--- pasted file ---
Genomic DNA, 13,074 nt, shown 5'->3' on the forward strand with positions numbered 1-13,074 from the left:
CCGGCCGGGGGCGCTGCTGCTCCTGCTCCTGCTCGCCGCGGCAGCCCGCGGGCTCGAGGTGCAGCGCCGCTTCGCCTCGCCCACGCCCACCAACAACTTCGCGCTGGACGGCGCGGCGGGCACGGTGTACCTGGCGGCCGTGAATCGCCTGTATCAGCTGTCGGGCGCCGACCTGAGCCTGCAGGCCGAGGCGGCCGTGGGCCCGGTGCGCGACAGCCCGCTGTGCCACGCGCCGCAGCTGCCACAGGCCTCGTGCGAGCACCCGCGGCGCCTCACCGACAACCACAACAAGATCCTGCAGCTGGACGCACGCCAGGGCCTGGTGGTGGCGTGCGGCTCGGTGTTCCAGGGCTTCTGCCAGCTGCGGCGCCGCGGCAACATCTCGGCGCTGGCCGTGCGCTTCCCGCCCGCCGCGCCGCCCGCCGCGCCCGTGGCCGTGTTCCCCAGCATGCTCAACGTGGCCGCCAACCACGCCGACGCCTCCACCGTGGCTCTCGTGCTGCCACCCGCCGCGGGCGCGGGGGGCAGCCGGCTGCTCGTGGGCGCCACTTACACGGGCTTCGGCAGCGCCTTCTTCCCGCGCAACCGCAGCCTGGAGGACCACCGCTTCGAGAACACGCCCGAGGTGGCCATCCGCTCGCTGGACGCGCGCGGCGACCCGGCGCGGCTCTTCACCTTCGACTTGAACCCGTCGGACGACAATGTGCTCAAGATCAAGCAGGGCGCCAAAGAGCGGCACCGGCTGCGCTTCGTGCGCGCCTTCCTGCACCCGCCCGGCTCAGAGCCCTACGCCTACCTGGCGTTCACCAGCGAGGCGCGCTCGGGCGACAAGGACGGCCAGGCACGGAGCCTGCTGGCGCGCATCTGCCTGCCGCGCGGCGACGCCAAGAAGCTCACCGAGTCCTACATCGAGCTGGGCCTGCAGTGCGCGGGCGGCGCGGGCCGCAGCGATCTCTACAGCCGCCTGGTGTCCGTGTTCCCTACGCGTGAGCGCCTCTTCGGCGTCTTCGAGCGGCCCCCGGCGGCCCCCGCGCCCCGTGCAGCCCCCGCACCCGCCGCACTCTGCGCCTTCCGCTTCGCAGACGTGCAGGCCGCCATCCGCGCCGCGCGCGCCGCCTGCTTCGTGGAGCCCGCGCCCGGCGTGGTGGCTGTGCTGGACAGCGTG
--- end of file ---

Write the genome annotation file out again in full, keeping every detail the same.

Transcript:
Genomic DNA, 13,074 nt, shown 5'->3' on the forward strand with positions numbered 1-13,074 from the left:
CCGGCCGGGGGCGCTGCTGCTCCTGCTCCTGCTCGCCGCGGCAGCCCGCGGGCTCGAGGTGCAGCGCCGCTTCGCCTCGCCCACGCCCACCAACAACTTCGCGCTGGACGGCGCGGCGGGCACGGTGTACCTGGCGGCCGTGAATCGCCTGTATCAGCTGTCGGGCGCCGACCTGAGCCTGCAGGCCGAGGCGGCCGTGGGCCCGGTGCGCGACAGCCCGCTGTGCCACGCGCCGCAGCTGCCACAGGCCTCGTGCGAGCACCCGCGGCGCCTCACCGACAACCACAACAAGATCCTGCAGCTGGACGCACGCCAGGGCCTGGTGGTGGCGTGCGGCTCGGTGTTCCAGGGCTTCTGCCAGCTGCGGCGCCGCGGCAACATCTCGGCGCTGGCCGTGCGCTTCCCGCCCGCCGCGCCGCCCGCCGCGCCCGTGGCCGTGTTCCCCAGCATGCTCAACGTGGCCGCCAACCACGCCGACGCCTCCACCGTGGCTCTCGTGCTGCCACCCGCCGCGGGCGCGGGGGGCAGCCGGCTGCTCGTGGGCGCCACTTACACGGGCTTCGGCAGCGCCTTCTTCCCGCGCAACCGCAGCCTGGAGGACCACCGCTTCGAGAACACGCCCGAGGTGGCCATCCGCTCGCTGGACGCGCGCGGCGACCCGGCGCGGCTCTTCACCTTCGACTTGAACCCGTCGGACGACAATGTGCTCAAGATCAAGCAGGGCGCCAAAGAGCGGCACCGGCTGCGCTTCGTGCGCGCCTTCCTGCACCCGCCCGGCTCAGAGCCCTACGCCTACCTGGCGTTCACCAGCGAGGCGCGCTCGGGCGACAAGGACGGCCAGGCACGGAGCCTGCTGGCGCGCATCTGCCTGCCGCGCGGCGACGCCAAGAAGCTCACCGAGTCCTACATCGAGCTGGGCCTGCAGTGCGCGGGCGGCGCGGGCCGCAGCGATCTCTACAGCCGCCTGGTGTCCGTGTTCCCTACGCGTGAGCGCCTCTTCGGCGTCTTCGAGCGGCCCCCGGCGGCCCCCGCGCCCCGTGCAGCCCCCGCACCCGCCGCACTCTGCGCCTTCCGCTTCGCAGACGTGCAGGCCGCCATCCGCGCCGCGCGCGCCGCCTGCTTCGTGGAGCCCGCGCCCGGCGTGGTGGCTGTGCTGGACAGCGTG